13
   

Bullet Calibur

 
 
Seed
 
Reply Fri 29 Jan, 2010 12:17 pm
Anyone care to explain to me how the sizing of bullets work?
 
George
 
  3  
Reply Fri 29 Jan, 2010 12:24 pm
@Seed,
Caliber is actually the measure of the diameter of the inside of the gun barrel.
A .44 caliber bullet is one that fits into a gun barrel that is 44 hundreths of an
inch in diameter.
tycoon
 
  1  
Reply Fri 29 Jan, 2010 01:49 pm
The European system is a bit easier to understand, as they recognize only millimeter measurements in discussing caliber. For instance, a 5mm is roughly equal to an American .22 , and 7 mm is approximately a .30 caliber round. But over the years Americans have come to refer to certain guns such as the 30.06, which is a 30 caliber rifle, but which began production in 1906, thus confusing somewhat the American system.
coluber2001
 
  1  
Reply Fri 29 Jan, 2010 01:52 pm
Unless I'm wrong the measurement is taken from rifling groove to rifling groove.
DrewDad
 
  1  
Reply Fri 29 Jan, 2010 02:03 pm
@Seed,
cal·i·ber
n.
1. Abbr. cal.
a. The diameter of the inside of a round cylinder, such as a tube.
b. The diameter of the bore of a firearm, usually shown in hundredths or thousandths of an inch and expressed in writing or print in terms of a decimal fraction: .45 caliber.
c. The diameter of a large projectile, such as an artillery shell, measured in millimeters or in inches.
2. Degree of worth; quality:
Seed
 
  1  
Reply Fri 29 Jan, 2010 02:08 pm
@DrewDad,
thanks for the spelling lesson along with the definitions Smile
roger
 
  2  
Reply Fri 29 Jan, 2010 02:49 pm
@George,
Except in naval gunnery. Caliber there is a relationship between bore size and lenght of barrel.

The subject is more interesting when applied to cartridges developed for black powder. The .44 - 40 gives the caliber first, followed by the grains of black powder. The .44 - 70 was considerably more potent, of course. By that standard, the .30 - 06 sounds like something of a pipsqweak, but 06 was the date it was adopted.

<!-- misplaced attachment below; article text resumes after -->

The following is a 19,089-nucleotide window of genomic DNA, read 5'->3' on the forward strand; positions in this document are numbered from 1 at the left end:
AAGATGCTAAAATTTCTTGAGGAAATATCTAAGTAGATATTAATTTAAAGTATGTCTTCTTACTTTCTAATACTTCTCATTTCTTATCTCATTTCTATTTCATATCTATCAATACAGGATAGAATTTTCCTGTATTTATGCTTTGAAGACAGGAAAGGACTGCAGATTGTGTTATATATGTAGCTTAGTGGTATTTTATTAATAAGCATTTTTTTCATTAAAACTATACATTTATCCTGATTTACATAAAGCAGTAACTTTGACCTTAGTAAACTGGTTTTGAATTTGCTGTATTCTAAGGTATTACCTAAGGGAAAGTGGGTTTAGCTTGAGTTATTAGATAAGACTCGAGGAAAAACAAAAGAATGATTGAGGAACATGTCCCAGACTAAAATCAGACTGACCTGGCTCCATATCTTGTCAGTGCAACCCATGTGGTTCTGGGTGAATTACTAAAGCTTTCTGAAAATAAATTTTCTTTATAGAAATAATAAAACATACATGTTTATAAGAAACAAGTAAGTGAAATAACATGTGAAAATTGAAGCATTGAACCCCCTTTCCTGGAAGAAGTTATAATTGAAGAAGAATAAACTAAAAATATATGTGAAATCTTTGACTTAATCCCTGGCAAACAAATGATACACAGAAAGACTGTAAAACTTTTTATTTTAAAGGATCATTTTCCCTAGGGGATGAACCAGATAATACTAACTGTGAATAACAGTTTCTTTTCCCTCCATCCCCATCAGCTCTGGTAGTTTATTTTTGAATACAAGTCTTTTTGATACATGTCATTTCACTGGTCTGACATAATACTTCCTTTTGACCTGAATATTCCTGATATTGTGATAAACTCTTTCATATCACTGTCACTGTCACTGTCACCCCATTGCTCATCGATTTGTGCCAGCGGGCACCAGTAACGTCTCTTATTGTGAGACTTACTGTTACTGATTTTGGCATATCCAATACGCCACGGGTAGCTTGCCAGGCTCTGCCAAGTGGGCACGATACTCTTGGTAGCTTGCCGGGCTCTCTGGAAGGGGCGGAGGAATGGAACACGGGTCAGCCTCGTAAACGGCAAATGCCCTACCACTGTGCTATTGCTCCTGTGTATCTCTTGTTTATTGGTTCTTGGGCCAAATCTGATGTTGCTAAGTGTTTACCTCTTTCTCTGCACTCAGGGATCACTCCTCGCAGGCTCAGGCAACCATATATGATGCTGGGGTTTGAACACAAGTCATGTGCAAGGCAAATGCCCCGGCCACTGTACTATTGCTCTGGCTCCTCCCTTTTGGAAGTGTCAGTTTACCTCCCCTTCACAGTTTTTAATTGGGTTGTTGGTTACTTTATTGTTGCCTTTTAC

The 12 gauge shotgun has a larger bore than a 16ga. The gauge indicates the number of bore sized lead balls that it takes to make one pound, the 16ga ball being a perfect ounce. .410 isn't a gauge; it is the caliber. Fun, huh?
joefromchicago
 
  2  
Reply Fri 29 Jan, 2010 02:58 pm
http://www.imfdb.org/images/thumb/3/3d/88mag.jpg/400px-88mag.jpg
"It's an .88 Magnum. It shoots through schools."
0 Replies
 
OmSigDAVID
 
  1  
Reply Fri 29 Jan, 2010 03:04 pm
@coluber2001,
coluber2001 wrote:
Unless I'm wrong the measurement is taken from rifling groove to rifling groove.
I understand that the difference
between .357 and .38 is whether the measurement
is taken from land to land or groove to groove.
roger
 
  1  
Reply Fri 29 Jan, 2010 03:29 pm
@OmSigDAVID,
Really? My understanding is that when reloading, .38 and .357 use identical bullets. The difference is that the .357 case in .10" longer, but only because the developers didn't want the .357 load used in a small frame .38 revolver. The .38 special has more than enough capacity for a full power .357. That's one of those cartridges that was developed for black powder which needed more volumn.
OmSigDAVID
 
  1  
Reply Fri 29 Jan, 2010 04:13 pm
@roger,
roger wrote:
Really? My understanding is that when reloading, .38 and .357 use identical bullets. The difference is that the .357 case in .10" longer, but only because the developers didn't want the .357 load used in a small frame .38 revolver. The .38 special has more than enough capacity for a full power .357. That's one of those cartridges that was developed for black powder which needed more volumn.
No, what u said agrees with what I wrote:
there is no difference in the metal slug; its in how it was measured, only.